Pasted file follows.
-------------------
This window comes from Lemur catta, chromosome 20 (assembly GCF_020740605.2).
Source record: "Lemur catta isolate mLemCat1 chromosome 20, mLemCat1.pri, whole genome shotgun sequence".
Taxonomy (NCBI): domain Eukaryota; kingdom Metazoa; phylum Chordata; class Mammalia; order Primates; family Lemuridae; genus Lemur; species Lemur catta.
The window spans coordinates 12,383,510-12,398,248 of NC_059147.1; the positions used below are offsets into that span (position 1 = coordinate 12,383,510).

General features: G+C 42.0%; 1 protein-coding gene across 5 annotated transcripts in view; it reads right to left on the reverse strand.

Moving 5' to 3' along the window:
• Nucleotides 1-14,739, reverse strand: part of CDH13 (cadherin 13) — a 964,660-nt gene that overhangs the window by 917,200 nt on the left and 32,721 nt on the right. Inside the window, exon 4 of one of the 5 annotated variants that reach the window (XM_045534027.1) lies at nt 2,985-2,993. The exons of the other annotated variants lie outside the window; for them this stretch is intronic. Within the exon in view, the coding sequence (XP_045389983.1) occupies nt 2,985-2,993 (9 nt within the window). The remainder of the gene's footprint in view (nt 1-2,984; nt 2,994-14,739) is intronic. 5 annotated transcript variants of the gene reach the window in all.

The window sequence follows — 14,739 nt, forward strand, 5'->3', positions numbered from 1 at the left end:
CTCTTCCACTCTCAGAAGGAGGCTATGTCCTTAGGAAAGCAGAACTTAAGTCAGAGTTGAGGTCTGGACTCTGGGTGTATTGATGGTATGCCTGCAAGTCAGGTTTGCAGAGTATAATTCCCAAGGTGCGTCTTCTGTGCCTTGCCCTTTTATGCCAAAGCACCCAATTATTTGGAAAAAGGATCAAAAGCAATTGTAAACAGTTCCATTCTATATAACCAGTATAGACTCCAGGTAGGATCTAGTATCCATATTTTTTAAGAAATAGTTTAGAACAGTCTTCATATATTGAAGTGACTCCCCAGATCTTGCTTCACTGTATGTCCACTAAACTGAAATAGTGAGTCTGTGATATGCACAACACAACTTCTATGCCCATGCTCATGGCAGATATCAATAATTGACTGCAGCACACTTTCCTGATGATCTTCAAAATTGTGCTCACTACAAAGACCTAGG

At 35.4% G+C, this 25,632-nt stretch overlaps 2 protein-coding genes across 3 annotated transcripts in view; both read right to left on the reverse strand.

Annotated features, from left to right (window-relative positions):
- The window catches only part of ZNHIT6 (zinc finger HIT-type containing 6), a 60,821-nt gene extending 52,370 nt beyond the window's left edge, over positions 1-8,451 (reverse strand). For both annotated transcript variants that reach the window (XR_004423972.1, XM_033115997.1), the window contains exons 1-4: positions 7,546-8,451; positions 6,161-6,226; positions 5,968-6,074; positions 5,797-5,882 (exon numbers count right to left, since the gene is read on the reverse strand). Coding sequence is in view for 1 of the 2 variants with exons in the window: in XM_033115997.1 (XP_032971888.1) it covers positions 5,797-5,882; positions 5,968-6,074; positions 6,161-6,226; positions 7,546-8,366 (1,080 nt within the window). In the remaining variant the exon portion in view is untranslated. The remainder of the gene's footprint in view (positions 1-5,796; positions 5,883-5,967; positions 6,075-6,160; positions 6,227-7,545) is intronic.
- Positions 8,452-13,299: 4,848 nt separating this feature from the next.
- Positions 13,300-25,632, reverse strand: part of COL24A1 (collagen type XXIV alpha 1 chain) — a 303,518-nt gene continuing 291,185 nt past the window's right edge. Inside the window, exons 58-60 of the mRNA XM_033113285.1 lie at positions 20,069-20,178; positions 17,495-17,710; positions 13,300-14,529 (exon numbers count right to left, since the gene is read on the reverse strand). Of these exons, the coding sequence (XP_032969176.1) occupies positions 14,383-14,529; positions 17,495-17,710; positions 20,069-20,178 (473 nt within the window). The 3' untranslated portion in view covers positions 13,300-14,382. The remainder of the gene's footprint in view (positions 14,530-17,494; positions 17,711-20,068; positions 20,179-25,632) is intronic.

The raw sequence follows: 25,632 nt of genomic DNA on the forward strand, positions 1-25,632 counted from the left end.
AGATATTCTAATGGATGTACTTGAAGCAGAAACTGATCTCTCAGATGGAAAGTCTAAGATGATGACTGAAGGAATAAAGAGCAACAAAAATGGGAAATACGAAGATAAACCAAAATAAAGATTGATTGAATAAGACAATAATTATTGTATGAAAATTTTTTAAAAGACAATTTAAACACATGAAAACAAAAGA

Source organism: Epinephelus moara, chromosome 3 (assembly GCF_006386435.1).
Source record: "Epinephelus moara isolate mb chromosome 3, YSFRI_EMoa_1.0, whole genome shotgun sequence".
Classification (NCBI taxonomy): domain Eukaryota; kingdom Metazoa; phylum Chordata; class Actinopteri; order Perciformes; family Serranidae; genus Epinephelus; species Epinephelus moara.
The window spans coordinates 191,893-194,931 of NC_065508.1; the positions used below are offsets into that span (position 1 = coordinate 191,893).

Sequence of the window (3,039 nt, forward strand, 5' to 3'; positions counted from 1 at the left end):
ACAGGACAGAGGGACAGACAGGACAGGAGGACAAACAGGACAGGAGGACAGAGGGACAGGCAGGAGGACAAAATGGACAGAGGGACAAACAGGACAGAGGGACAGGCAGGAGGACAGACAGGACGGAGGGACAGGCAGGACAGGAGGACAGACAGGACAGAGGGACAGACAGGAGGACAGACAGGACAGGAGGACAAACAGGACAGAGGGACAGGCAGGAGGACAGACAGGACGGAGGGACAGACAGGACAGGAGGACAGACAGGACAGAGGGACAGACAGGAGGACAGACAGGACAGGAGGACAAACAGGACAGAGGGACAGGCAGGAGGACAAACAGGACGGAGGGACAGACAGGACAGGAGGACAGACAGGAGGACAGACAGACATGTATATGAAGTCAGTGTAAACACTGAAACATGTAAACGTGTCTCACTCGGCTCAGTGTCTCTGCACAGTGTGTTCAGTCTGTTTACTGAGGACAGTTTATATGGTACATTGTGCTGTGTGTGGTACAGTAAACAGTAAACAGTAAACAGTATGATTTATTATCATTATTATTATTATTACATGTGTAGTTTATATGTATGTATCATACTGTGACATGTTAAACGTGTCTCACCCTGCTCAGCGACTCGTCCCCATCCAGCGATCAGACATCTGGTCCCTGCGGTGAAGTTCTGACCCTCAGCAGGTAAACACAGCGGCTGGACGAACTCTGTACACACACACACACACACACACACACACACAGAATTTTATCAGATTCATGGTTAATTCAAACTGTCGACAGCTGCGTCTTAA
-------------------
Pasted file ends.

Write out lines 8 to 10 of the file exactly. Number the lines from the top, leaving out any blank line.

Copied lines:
The window sequence follows — 14,739 nt, forward strand, 5'->3', positions numbered from 1 at the left end:
CTCTTCCACTCTCAGAAGGAGGCTATGTCCTTAGGAAAGCAGAACTTAAGTCAGAGTTGAGGTCTGGACTCTGGGTGTATTGATGGTATGCCTGCAAGTCAGGTTTGCAGAGTATAATTCCCAAGGTGCGTCTTCTGTGCCTTGCCCTTTTATGCCAAAGCACCCAATTATTTGGAAAAAGGATCAAAAGCAATTGTAAACAGTTCCATTCTATATAACCAGTATAGACTCCAGGTAGGATCTAGTATCCATATTTTTTAAGAAATAGTTTAGAACAGTCTTCATATATTGAAGTGACTCCCCAGATCTTGCTTCACTGTATGTCCACTAAACTGAAATAGTGAGTCTGTGATATGCACAACACAACTTCTATGCCCATGCTCATGGCAGATATCAATAATTGACTGCAGCACACTTTCCTGATGATCTTCAAAATTGTGCTCACTACAAAGACCTAGG

At 35.4% G+C, this 25,632-nt stretch overlaps 2 protein-coding genes across 3 annotated transcripts in view; both read right to left on the reverse strand.